Gustavus John Esselen Award for Chemistry in the Public Interest
Each year students and faculty head off to Harvard University to attend the annual Esselen Award lecture. This award is given each year by the Northeastern Section of the American Chemical Society (NESACS).
The Esselen Award for Chemistry in the public interest is one of the most prestigious honors provided by the Northeastern Section of the American Chemical Society. The award annually recognizes a chemist whose scientific and technical work has contributed to the public well-being, and has thereby communicated positive values of the chemical profession. The Awardee should be a living resident of the United States or Canada at the time of nomination, and the significance of this work should have become apparent within the five years preceding nomination.
More on the Esselen Award can be found at the NESACS website.
2011 Esselen Award
Dr. Arthur J. Nozik received the 2011 Esselen Award.
Dr. Nozik is a Senior Research Fellow at the U.S. DOE National Renewable Energy Laboratory (NREL), Professor Adjoint in the Department of Chemistry and Biochemistry at the University of Colorado, Boulder, and a founding Fellow of the NREL/University of Colorado Renewable and Sustainable Energy Institute. Dr. Nozik's research interests include size quantization effects in semiconductor quantum dots and quantum wells, including multiple exciton generation from a single photon; the applications of unique effects in nanostructures to advanced approaches for solar photon conversion to electricity and solar fuels; photogenerated carrier relaxation dynamics in various semiconductor structures; photoelectrochemistry of semiconductor-molecule interfaces; photoelectrochemical energy conversion; photocatalysis; optical, magnetic and electrical properties of solids; and Mössbauer spectroscopy.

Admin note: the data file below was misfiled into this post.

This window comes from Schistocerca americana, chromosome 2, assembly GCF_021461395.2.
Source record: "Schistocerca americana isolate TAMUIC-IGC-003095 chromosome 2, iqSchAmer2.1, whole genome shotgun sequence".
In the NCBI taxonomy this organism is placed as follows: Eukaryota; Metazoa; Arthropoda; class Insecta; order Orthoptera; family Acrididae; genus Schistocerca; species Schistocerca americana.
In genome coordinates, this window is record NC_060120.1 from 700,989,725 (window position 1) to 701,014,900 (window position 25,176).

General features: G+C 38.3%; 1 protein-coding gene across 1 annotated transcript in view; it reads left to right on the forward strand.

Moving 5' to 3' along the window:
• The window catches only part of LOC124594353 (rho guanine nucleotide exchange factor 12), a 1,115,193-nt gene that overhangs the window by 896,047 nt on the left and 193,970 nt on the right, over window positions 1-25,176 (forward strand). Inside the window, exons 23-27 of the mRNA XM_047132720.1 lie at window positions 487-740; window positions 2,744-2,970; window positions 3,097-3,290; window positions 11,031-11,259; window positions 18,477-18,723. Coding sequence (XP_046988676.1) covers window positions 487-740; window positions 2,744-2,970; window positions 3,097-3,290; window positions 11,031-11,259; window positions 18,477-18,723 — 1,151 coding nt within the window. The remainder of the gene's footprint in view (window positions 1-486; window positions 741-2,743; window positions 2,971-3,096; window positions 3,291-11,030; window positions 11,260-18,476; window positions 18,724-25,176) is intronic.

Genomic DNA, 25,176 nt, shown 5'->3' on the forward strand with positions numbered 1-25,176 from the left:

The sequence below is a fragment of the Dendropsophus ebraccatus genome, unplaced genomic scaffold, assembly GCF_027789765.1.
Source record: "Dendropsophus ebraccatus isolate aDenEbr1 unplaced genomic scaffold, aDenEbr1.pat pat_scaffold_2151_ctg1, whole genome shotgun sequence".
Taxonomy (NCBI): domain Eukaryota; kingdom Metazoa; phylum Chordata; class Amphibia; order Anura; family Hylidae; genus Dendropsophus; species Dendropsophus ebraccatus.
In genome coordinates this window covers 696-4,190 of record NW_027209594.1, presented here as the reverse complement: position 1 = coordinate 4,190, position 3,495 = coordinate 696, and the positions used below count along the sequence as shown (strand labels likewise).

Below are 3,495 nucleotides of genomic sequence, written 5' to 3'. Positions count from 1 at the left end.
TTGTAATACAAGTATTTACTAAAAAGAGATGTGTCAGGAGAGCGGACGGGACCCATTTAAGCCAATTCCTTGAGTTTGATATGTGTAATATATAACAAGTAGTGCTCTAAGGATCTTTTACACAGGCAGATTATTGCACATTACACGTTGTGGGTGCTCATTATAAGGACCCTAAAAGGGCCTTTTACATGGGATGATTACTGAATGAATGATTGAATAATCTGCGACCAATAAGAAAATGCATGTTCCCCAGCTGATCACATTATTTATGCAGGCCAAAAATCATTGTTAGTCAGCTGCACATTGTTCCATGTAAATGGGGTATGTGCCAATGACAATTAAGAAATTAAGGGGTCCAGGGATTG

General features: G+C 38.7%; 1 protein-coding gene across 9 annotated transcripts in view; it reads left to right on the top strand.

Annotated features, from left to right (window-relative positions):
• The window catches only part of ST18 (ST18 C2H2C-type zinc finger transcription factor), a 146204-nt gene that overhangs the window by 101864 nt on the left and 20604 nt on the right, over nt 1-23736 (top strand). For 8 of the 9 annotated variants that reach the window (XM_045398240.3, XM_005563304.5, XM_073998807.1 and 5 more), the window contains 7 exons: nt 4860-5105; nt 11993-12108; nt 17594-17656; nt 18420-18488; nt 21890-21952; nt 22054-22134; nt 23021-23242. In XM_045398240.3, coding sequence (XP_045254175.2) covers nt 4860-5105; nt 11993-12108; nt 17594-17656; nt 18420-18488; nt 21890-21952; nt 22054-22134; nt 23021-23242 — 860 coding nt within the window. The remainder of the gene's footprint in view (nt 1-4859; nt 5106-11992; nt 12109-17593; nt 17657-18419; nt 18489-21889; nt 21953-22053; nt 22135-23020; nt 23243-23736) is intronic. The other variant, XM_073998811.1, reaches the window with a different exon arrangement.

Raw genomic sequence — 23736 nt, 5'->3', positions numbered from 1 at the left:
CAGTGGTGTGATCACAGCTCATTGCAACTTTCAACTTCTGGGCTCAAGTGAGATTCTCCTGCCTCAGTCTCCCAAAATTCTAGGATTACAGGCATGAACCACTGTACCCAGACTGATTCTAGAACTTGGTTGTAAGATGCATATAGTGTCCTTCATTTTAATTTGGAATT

He lectured on: Prospects and Novel Approaches for the Low Cost Power Conversion of Solar Photons to Electricity and Solar Fuels
Recent Esselen Award Winners
Stephen L. Buchwald, Camille Dreyfus Professor of Chemistry at the Massachusetts Institute of Technology (MIT) received the 2010 Esselen Award for Chemistry in the Public Interest.
Professor Buchwald’s selection recognizes his major impact on medicinal chemistry, due to his development of palladium and copper catalyzed processes to form carbon-nitrogen and carbon-oxygen bonds. These catalysts are used daily by the discovery groups of nearly every major pharmaceutical company worldwide. His catalysts have enabled the synthesis of novel promising small molecule drugs targeting a very wide range of diseases. His catalysts have also been instrumental in developing novel organic semiconductors and a wide range of other non-medicinal chemical syntheses.
He lectured on: Pd- and Cu-Catalyzed Processes for the Synthesis of Pharmaceuticals
The 2009 Esselen Award was given to Chad Mirkin of Northwestern University for his work with nanotechnology and medicine. He is the founder of two companies , Nanosphere and NanoInk, which are commercializing nanotechnology applications in the life science and semiconductor industries. He is listed as one of the top five most cited chemists in the world and is the most cited nanomedicine researcher in the world.
He lectured on: Nanostructures in Chemistry, Biology, and Medicine